Besides, nonmetric multidimensional scaling (NMDS) analyses indicated that land-use type was also a primary contributor to affect AMF community in the rhizosphere soils of C. dactylon (Figure 4, Table S4). Previous studies have demonstrated that the AMF communities in the sub-Saharan savannas soils of West Africa and temperate climatic zone soils of Central Europe were generally mediated through land-use type or intensity [66,80]. An explanation might be that land-use type could alter soil abiotic properties, such as soil available phosphorus and C/N ratio, thus influencing the AMF community in the rhizosphere soils. On the other hand, the use of fertilizers and human activities in cultivated or disturbed land has selectively regulated the abundance and composition of AMF taxa that are able to tolerate such disturbances. Similarly, other studies also showed that land-use types (e.g., tillage methods) could influence soil microbial activity and structure by influencing the habitat of soil microbes, such as soil texture and microbial substrates, thus affecting soil nutrients and the AMF community [81,82]. In contrast, soil moisture was only significantly correlated with AMF community in the C. dactylon root (Figure 4, Table S4). This is consistent with previous studies that soil nutrients (e.g., soil moisture) had different correlations with AMF community in the central Tibet Plateau between rhizosphere soils and roots [83]. Changes in moisture altered N and P availability in soil, thereby altering AMF community composition and diversity [84]. Nonetheless, it is difficult to separate the effects of soil property and land-use type on AMF. Thus, further research is needed to uncover how major macronutrients could regulate differences in their AMF community between the rhizosphere soils and roots that are associated with the same or different vegetation.

4.4. Primer Systems for Evaluating AMF Community

Different primer systems have been developed to characterize AMF communities [35,37,85,86]. Kohout et al. [38] compared five AMF-specific primer sets for nuclear ribosomal DNA covering (1) the partial large subunit (LSU), (2) the partial small subunit (SSU), (3) the partial small subunit and internal transcribed spacer (ITS), (4) the partial SSU–ITS–partial LSU region (Krüger, [35]), and (5) a new primer set covering the ITS2 region (ITS2). The AMF-specific primer (AML1/AML2) in SSU can also amplify a significant proportion of plant DNA when compared with other primers [63]. Moreover, the SSU primers (NS31/AML2) showed a high extent co-amplifies Asco- and Basidiomycota [38,83]. Congruent with previous reports, a strong bias towards the Glomeraceae in the LSU primers, which discriminate several Glomeromycota lineages, such as the Diversisporaceae [87], Paraglomeraceae, Claroideoglomeraceae, and Archaeosporales, has been found [35]. Similarly, a high extent of non-specific amplification has been found with the “ITS” primers, which yield both non-target AMF and non-AMF sequences that are supported by previous reports [88]. The newly forward primer ITS70 [37] could amplify the ITS2 region in combination with the ITS4 primer, which could detect all of the AMF families that were revealed by the “Krüger” primers [35]. As demonstrated by Stockinger et al. [86], the ITS or ITS2-LSU region has high resolution for the AMF taxa, as a suitable target fragment for their high-throughput sequencing. However, an appropriate forward primer for amplifying this region is not available, as the ITS3 primer largely mismatches with AMF taxa from Ambisporaceae, Rhizophagus, Sclerocystis, and Acaulospora [89]. The ITS70 primer, which overcomes these problems, when combined with the ITS4 as a reverse primer, can be used for the second step of a nested PCR approach, if following the AMF-specific amplification by the “Krüger” primers SSUmAf/LSUmAr in the first step [35]. When considering that the Krüger primers can amplify more than 1485 base pair (bp) DNA fragments, this primer combination might be especially suitable for using the new next generation sequencing (NGS) approach—Illumina—which is cheaper than other NGS methods (SMRT-sequencing), but it offers only shorter fragments with a maximal length of 380 bp [90]. Thus, the new AMF-specific primer ITS70/ITS4 could be considered to be a suitable primer set to evaluating arbuscular mycorrhizal fungal communities, but this combination requires further testing.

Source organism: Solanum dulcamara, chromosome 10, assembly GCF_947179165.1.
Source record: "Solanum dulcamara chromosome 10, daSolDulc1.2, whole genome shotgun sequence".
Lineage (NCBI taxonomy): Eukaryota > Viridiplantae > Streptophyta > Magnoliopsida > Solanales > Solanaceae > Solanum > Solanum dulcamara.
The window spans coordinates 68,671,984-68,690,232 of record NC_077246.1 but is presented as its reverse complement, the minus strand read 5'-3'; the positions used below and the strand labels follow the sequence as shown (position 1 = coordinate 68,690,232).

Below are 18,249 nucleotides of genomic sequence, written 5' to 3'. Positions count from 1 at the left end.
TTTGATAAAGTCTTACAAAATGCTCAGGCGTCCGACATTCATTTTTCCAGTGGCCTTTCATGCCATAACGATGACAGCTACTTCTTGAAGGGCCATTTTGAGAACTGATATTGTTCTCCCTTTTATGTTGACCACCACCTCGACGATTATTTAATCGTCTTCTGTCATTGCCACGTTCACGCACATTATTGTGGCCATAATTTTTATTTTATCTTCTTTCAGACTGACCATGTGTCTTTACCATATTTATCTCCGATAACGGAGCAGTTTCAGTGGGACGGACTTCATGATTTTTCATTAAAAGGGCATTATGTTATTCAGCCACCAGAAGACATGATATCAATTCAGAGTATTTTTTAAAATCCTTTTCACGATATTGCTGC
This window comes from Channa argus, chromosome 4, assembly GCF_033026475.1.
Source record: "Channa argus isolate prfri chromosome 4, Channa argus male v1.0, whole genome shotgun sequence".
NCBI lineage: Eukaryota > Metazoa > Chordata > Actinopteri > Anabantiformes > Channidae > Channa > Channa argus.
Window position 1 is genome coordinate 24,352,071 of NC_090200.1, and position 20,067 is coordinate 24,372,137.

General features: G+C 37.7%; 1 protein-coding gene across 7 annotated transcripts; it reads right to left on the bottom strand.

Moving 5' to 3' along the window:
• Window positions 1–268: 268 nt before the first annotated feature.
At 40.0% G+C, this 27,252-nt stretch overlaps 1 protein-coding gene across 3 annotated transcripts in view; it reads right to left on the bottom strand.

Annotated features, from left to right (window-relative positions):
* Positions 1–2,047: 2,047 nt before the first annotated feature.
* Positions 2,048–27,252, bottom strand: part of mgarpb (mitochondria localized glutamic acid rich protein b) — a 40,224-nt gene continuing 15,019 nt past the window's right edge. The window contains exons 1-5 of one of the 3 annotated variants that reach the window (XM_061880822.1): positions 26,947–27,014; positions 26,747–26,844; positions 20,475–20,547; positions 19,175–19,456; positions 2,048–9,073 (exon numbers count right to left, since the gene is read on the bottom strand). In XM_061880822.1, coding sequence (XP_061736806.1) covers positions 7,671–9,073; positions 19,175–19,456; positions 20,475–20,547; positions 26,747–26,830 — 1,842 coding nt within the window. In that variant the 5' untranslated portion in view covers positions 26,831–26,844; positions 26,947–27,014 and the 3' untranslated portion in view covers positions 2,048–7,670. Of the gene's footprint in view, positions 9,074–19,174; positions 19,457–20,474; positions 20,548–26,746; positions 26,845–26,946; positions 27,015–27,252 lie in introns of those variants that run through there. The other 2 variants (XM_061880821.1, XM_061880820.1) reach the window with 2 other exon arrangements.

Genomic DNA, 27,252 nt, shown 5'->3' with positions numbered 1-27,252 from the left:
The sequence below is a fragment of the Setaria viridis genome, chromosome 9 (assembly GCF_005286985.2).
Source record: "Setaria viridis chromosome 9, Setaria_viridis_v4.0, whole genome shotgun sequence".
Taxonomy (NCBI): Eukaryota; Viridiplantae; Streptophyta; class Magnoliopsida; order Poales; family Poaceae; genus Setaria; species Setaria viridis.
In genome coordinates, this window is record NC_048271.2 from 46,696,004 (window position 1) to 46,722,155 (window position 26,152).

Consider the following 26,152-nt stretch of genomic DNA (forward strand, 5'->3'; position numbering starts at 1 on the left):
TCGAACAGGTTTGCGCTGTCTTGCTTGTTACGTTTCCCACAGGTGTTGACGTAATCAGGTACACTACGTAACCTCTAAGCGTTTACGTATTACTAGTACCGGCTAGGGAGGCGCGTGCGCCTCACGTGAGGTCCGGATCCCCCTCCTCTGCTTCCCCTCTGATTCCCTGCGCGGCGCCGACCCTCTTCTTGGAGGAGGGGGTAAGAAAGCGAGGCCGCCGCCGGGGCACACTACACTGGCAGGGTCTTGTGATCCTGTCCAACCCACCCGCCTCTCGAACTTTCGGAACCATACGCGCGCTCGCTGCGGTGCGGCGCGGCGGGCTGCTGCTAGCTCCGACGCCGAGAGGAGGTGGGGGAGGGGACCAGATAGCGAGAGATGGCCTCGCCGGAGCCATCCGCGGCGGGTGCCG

5. Conclusions

In the drawdown zone of the TGR, higher AMF diversity and distinctive AMF taxa were displayed in rhizosphere soils than in roots of a C4 C. dactylon under three contrasting land-use lands. A clear differentiation on AMF community composition was detected in the rhizosphere soils and roots of C. dactylon. Soil organic carbon had significant effects on the AMF community in both rhizosphere soils and roots. In addition, AMF communities in rhizosphere soils specifically correlated to land-use type, whereas in roots to soil moisture. We concluded that the difference in AMF community between rhizosphere soils and the roots of C. dactylon was due to the synergistic effects of land-use type and soil nutrients. As a result, the inoculation of common taxa (e.g., Funneliformis mosseae and Glomus versiforme) can play vital roles in the vegetation restoration, while considering the nutrients exchange between AMF and C. dactylon in the drying-wetting habitat. Hence, this study could provide insights into the impacts of land-use types on AMF communities in altered drying-wetting habitats while preventing soil degradation and maintaining ecosystem biodiversity around the world.

Supplementary Materials